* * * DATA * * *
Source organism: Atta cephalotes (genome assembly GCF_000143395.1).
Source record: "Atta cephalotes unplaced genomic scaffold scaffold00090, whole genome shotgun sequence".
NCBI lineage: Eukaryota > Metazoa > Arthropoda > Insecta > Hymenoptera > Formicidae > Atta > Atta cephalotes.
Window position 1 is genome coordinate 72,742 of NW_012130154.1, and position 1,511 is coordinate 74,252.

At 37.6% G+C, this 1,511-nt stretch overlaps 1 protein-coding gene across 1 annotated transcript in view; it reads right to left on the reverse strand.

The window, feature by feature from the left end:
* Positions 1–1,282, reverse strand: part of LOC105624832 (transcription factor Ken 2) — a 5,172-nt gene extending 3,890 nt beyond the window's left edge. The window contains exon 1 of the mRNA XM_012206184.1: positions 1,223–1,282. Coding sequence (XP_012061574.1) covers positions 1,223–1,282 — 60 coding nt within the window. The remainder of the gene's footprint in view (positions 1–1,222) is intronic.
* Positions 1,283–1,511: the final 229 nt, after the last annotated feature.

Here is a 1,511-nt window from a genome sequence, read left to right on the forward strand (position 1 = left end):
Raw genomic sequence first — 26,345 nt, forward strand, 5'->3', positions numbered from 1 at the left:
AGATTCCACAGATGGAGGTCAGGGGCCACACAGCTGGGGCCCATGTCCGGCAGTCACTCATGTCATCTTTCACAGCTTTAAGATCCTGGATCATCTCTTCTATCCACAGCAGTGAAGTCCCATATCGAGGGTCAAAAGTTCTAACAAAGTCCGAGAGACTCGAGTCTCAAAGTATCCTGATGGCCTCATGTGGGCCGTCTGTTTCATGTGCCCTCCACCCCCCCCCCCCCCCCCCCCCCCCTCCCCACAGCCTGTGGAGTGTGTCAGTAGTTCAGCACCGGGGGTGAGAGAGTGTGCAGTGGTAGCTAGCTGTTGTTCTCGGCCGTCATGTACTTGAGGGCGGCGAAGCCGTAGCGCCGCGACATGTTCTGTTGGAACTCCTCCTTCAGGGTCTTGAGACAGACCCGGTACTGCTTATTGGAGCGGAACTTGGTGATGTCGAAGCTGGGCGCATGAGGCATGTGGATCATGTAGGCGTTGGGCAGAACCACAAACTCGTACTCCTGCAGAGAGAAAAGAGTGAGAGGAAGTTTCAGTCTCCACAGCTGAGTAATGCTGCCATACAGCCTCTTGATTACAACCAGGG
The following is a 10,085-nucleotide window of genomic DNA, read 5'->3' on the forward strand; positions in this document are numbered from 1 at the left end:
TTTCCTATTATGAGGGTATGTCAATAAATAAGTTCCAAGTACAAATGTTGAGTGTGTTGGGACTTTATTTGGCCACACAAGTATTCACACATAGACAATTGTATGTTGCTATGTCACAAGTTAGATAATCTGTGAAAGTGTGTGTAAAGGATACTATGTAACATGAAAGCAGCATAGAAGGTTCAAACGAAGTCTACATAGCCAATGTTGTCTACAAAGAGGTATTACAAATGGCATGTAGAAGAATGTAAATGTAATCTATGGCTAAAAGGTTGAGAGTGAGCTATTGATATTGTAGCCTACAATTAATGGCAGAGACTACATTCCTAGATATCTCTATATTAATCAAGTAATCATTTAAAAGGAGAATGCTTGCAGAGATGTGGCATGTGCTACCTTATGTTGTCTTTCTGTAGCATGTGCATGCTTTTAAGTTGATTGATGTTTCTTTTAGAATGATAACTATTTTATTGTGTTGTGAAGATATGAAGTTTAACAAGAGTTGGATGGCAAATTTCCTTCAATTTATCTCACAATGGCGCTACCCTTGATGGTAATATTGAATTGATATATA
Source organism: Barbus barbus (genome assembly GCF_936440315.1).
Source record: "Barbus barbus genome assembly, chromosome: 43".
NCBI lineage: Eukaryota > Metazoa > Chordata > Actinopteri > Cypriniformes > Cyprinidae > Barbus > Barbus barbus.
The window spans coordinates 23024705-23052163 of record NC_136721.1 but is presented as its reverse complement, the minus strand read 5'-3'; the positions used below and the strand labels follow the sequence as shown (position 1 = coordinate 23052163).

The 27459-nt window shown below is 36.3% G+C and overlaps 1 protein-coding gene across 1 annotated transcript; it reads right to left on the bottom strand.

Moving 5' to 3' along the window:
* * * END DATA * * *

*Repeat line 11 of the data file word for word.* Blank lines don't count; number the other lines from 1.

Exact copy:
AGATTCCACAGATGGAGGTCAGGGGCCACACAGCTGGGGCCCATGTCCGGCAGTCACTCATGTCATCTTTCACAGCTTTAAGATCCTGGATCATCTCTTCTATCCACAGCAGTGAAGTCCCATATCGAGGGTCAAAAGTTCTAACAAAGTCCGAGAGACTCGAGTCTCAAAGTATCCTGATGGCCTCATGTGGGCCGTCTGTTTCATGTGCCCTCCACCCCCCCCCCCCCCCCCCCCCCCCTCCCCACAGCCTGTGGAGTGTGTCAGTAGTTCAGCACCGGGGGTGAGAGAGTGTGCAGTGGTAGCTAGCTGTTGTTCTCGGCCGTCATGTACTTGAGGGCGGCGAAGCCGTAGCGCCGCGACATGTTCTGTTGGAACTCCTCCTTCAGGGTCTTGAGACAGACCCGGTACTGCTTATTGGAGCGGAACTTGGTGATGTCGAAGCTGGGCGCATGAGGCATGTGGATCATGTAGGCGTTGGGCAGAACCACAAACTCGTACTCCTGCAGAGAGAAAAGAGTGAGAGGAAGTTTCAGTCTCCACAGCTGAGTAATGCTGCCATACAGCCTCTTGATTACAACCAGGG